While tactical considerations, in how to stack an argument, depend upon the perceived concerns of a particular audience with respect to each fallacy; a correct response to any should probably include common talking points. Since the usual argument, by those embracing a political fallacy, is only an endless iteration of particular false premises, the stacking of a Conservative response should be designed to facilitate the use of effective counter talking points--talking points with an obvious advantage in being based on truth--based on reality, not wishes or emotion driven fears;--logical points, grounded on verifiable experience, not hand-wringing or emotion.
We have dealt at some length with the above described lies in such articles as Implied Powers? Clear Limitations!, Grounded On Experience & Reason and Debt Default In America. Here, we will illustrate the underlying point, with a demonstration of how Conservatives could have won the debate--and the minds of the public--had they stood fast with Ted Cruz & resisted mistaken expediency by refusing to fund 'Obamacare.'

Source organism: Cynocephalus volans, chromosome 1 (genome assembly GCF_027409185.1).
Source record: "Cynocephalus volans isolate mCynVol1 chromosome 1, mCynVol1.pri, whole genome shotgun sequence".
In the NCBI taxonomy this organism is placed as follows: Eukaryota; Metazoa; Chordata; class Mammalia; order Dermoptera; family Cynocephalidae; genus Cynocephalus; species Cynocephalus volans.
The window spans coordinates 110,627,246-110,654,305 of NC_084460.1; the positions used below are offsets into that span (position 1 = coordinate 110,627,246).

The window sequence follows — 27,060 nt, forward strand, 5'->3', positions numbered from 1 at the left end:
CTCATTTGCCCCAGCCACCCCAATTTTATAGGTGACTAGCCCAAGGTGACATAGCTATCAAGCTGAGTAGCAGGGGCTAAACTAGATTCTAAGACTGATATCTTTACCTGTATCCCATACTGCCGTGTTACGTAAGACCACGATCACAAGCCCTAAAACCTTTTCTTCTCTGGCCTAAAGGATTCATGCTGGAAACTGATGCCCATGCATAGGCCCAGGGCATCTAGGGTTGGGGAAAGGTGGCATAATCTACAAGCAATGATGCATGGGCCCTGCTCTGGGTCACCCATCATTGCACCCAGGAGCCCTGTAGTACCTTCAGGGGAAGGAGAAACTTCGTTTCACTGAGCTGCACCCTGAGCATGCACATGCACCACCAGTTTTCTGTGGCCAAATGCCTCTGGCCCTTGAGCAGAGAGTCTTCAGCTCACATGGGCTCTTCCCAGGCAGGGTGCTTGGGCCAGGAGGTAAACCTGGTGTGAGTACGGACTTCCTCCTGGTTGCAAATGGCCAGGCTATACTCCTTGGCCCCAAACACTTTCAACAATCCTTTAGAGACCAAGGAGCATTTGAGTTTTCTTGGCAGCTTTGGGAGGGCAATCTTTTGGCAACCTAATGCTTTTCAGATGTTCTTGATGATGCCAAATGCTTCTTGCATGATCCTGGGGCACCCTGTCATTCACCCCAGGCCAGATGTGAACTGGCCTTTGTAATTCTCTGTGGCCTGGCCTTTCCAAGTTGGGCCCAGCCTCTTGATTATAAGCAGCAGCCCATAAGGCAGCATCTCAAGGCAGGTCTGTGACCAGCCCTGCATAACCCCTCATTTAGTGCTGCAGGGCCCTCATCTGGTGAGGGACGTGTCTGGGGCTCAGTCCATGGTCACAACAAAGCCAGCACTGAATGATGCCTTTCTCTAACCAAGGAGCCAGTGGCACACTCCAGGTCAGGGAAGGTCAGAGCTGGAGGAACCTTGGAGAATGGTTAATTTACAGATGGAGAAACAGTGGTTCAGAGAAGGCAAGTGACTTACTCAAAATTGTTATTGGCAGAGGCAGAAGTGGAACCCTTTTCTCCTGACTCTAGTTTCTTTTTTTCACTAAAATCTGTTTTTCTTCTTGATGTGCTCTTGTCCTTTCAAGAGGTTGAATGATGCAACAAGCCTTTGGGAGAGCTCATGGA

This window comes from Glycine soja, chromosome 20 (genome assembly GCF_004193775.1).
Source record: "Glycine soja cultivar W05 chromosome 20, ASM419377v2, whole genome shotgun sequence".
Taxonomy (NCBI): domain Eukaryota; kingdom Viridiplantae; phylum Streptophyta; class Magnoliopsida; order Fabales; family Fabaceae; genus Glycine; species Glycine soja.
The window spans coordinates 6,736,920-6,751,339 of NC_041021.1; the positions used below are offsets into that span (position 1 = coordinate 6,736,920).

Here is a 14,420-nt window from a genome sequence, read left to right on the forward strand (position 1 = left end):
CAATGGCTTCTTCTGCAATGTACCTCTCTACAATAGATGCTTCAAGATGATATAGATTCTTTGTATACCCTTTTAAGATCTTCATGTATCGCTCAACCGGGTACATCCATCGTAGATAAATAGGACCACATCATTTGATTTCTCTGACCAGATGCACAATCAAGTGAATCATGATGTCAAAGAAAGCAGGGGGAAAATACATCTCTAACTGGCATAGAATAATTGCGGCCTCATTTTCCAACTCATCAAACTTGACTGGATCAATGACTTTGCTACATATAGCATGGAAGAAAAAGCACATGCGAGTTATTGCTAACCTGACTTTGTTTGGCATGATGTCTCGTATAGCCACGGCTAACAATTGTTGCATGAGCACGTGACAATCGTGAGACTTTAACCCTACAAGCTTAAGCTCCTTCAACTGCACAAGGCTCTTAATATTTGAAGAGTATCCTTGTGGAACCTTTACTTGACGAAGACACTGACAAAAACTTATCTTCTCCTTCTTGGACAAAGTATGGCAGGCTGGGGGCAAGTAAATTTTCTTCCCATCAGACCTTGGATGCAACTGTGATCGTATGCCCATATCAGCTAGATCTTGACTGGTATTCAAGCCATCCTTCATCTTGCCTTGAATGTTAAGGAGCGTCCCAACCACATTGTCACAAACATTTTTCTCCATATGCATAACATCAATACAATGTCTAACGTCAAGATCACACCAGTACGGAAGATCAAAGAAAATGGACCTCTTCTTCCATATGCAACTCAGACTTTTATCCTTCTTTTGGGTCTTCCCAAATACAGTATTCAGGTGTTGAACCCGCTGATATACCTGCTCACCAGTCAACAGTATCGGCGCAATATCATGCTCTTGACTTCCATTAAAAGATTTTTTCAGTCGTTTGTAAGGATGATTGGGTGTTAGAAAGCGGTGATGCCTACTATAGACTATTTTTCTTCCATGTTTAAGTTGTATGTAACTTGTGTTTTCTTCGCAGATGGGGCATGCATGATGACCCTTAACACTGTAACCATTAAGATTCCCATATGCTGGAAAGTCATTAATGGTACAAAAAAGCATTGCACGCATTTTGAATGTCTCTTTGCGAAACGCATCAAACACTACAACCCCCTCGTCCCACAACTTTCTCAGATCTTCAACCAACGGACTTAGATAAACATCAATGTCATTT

The first decision by a candidate, speaking out against funding 'Obamacare' as part of a general funding of Federal operations, should be whether to begin with a discussion of the absence of a constitutional delegation of any medical function to the Federal Government; or with a discussion of how unsuitable, such a highly individual problem as personal medical needs, requiring maximum flexibility by treating doctors, immediately at hand;--how totally unsuitable, the intimate interaction between patient & physician, for supervision & control by a distant bureaucracy! Or, depending upon the audience, a candidate might decide to begin with an easily documented history of how our Federal Government has repeatedly "defaulted" on our public debt, via deliberate devaluations of our currency, before going on to constitutional & medical issues.